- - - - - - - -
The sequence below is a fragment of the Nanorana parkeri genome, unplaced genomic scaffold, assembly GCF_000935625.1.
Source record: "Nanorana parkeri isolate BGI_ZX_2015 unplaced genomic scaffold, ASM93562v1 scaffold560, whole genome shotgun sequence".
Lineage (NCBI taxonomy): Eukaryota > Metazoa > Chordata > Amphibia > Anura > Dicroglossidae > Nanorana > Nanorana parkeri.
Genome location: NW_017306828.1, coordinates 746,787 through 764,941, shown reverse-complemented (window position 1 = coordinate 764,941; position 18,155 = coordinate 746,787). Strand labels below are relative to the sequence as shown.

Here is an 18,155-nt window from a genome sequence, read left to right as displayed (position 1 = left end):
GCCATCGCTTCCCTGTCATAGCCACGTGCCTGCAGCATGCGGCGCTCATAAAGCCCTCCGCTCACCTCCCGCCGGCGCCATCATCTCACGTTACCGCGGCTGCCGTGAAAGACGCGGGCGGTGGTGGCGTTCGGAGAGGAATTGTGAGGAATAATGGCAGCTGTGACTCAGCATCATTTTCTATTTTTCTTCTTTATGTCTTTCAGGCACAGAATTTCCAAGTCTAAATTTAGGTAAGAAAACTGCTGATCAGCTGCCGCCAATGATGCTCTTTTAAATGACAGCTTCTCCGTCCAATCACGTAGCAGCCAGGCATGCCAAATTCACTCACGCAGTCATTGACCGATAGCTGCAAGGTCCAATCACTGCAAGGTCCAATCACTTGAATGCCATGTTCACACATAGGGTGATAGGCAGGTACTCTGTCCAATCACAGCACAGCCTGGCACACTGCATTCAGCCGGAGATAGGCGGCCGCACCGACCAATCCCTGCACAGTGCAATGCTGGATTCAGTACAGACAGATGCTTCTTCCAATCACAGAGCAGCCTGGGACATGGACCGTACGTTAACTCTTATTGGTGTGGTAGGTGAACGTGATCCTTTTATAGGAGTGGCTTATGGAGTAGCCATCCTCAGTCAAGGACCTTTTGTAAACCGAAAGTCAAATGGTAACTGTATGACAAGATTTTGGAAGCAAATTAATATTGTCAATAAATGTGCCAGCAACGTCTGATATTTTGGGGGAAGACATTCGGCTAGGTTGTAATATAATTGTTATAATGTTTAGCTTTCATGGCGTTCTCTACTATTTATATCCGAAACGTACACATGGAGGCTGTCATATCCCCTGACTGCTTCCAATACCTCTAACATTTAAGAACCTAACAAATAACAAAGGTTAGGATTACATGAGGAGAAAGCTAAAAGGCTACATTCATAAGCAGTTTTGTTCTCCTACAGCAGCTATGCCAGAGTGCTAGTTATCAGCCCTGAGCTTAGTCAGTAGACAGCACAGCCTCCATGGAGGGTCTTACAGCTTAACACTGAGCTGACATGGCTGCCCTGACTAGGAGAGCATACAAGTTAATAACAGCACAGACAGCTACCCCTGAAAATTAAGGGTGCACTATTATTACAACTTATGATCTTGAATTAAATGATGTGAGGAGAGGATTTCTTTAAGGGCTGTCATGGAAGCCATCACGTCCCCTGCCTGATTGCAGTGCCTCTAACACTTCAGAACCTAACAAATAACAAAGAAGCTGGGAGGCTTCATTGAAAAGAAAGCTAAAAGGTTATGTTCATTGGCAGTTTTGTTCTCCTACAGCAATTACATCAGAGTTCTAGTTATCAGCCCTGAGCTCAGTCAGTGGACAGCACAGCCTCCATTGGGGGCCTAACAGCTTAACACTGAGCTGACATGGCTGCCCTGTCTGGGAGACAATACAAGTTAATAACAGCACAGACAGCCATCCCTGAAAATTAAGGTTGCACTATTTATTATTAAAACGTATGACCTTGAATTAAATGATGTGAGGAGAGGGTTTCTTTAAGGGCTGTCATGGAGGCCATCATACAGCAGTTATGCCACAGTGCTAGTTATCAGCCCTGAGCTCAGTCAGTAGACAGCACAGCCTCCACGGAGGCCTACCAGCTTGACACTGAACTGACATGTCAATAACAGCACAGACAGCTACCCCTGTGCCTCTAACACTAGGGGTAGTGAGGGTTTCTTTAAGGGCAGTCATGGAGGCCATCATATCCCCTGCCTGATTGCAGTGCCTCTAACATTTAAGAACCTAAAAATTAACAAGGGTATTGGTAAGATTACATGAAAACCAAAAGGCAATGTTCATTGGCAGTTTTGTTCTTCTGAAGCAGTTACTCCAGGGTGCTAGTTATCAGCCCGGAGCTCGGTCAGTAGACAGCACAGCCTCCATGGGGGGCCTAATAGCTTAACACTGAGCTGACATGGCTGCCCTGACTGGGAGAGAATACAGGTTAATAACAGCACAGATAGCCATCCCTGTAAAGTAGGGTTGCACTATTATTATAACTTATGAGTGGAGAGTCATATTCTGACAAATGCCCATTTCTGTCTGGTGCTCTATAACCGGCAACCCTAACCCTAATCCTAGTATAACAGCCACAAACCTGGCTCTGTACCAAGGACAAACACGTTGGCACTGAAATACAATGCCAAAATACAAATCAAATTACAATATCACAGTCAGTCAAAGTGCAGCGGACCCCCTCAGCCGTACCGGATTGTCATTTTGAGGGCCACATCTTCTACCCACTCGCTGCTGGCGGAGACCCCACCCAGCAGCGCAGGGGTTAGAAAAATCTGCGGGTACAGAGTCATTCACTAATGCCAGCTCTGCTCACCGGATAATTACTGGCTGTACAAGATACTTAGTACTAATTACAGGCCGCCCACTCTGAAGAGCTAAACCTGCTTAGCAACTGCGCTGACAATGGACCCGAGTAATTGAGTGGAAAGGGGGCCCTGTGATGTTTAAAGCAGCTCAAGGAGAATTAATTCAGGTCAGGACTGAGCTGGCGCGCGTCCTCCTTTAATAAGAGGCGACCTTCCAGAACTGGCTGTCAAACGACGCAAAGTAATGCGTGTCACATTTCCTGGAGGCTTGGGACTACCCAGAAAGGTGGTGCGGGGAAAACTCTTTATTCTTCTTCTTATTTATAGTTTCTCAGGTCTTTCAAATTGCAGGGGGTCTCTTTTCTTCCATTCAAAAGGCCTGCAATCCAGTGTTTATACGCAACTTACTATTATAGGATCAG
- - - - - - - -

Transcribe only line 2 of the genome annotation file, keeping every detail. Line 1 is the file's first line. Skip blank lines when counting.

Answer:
Source record: "Nanorana parkeri isolate BGI_ZX_2015 unplaced genomic scaffold, ASM93562v1 scaffold560, whole genome shotgun sequence".